What is an ADHD Evaluation?
Over the years, new patients have frequently called asking for….well, they’re really not sure what they’re asking for, and aren’t really sure what they need, just that something’s wrong. It can be confusing and complex information when searching for an answer to help explain all of the difficulties a child or adult may be experiencing. Parents have called seeking as to whether we offer “ADD testing” or “psychological testing” in trying to figure out what’s at the core of the presenting issues. My objective is to try to simplify this and offer some direction on how to find the answers and conclusions to confidently receiving the proper diagnosis of ADHD.
The best way to diagnose ADHD is through a thorough diagnostic interview. This may sound oversimplified; however, with a skilled evaluator who knows what they’re doing, this is the best way to collect data that exists across a variety of settings. A diagnostic interview should include a meeting with the identified patient (either an adult or child), as well as others who are good reporters of observations and history — this is usually a spouse, significant other or parent, respectively. In addition to a structured interview, which will include detailed questions about the person’s history of the presenting problems, it includes an assessment of ADHD symptoms, as well as an assessment of symptoms that often overlap with ADHD but are actually other disorders like depression, bipolar disorder, or anxiety disorders. In assessing symptoms, the evaluator may be using a structured format, such as a scorable questionnaire for people to report on their own experiences, and also questionnaires for others to complete. There are many standardized questionnaires that assess symptoms of ADHD and the evaluator will select those that best fit the reason for the initial referral. Teachers, coaches, bosses, work colleagues, and spouses are great sources of collaborative information. Other important pieces of information include report cards, standardized test scores, job performance reviews, and any other formal or informal academic or vocational feedback. The diagnostic interview also reviews family information, medical history and other relevant pieces of psychosocial history.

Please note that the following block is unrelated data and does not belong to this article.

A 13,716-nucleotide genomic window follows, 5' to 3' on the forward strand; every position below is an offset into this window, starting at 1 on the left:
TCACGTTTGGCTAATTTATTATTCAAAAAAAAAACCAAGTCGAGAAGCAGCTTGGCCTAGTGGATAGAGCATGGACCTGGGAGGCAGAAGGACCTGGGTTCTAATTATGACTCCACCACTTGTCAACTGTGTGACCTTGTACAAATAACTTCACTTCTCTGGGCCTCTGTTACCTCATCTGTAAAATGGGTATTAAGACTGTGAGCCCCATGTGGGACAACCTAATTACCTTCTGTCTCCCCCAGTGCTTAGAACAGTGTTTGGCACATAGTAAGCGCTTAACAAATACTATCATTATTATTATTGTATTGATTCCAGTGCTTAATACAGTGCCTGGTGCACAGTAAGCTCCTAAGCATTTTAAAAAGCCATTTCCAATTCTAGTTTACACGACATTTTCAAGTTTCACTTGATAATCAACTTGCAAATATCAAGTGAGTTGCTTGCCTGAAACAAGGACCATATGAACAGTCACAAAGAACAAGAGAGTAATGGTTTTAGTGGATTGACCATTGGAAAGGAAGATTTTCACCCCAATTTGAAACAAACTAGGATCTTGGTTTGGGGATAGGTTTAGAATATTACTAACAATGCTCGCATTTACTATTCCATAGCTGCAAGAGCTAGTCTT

In addition to completing a diagnostic interview, some people may choose to pursue additional formalized “testing” which can provide valuable supplementary information, however, is not “necessary” to make the diagnosis of ADHD. Neuropsychological testing provides a wealth of data that can help us understand the way the brain functions, what your cognitive strengths and weaknesses are, and whether there are any specific brain-based cognitive deficits are that might be contributing to the patient’s struggles. It also provides valuable information on
intelligence, executive functioning, processing, attention, memory, visual-spatial functioning, communication/language skills, emotion and mood, personality, sensory integration/processing, motor skills and academic skills. When there are specific questions related to any of these topics above, one should consult a neuropsychologist who is trained to administer and interpret these tests.
There is also another testing battery called “Psychoeducational Testing,” which measures some of the same information as neuropsychological testing, but is more geared to academic and educational environments. It seeks to answer questions about specific learning differences and disorders, and whether or not special education interventions will be useful in improving a student’s academic achievement. Psychoeducational evaluations are often needed when a student is seeking academic accommodations like a 504 plan or Individualized Educational Plan (IEP).
A couple of additional resources include —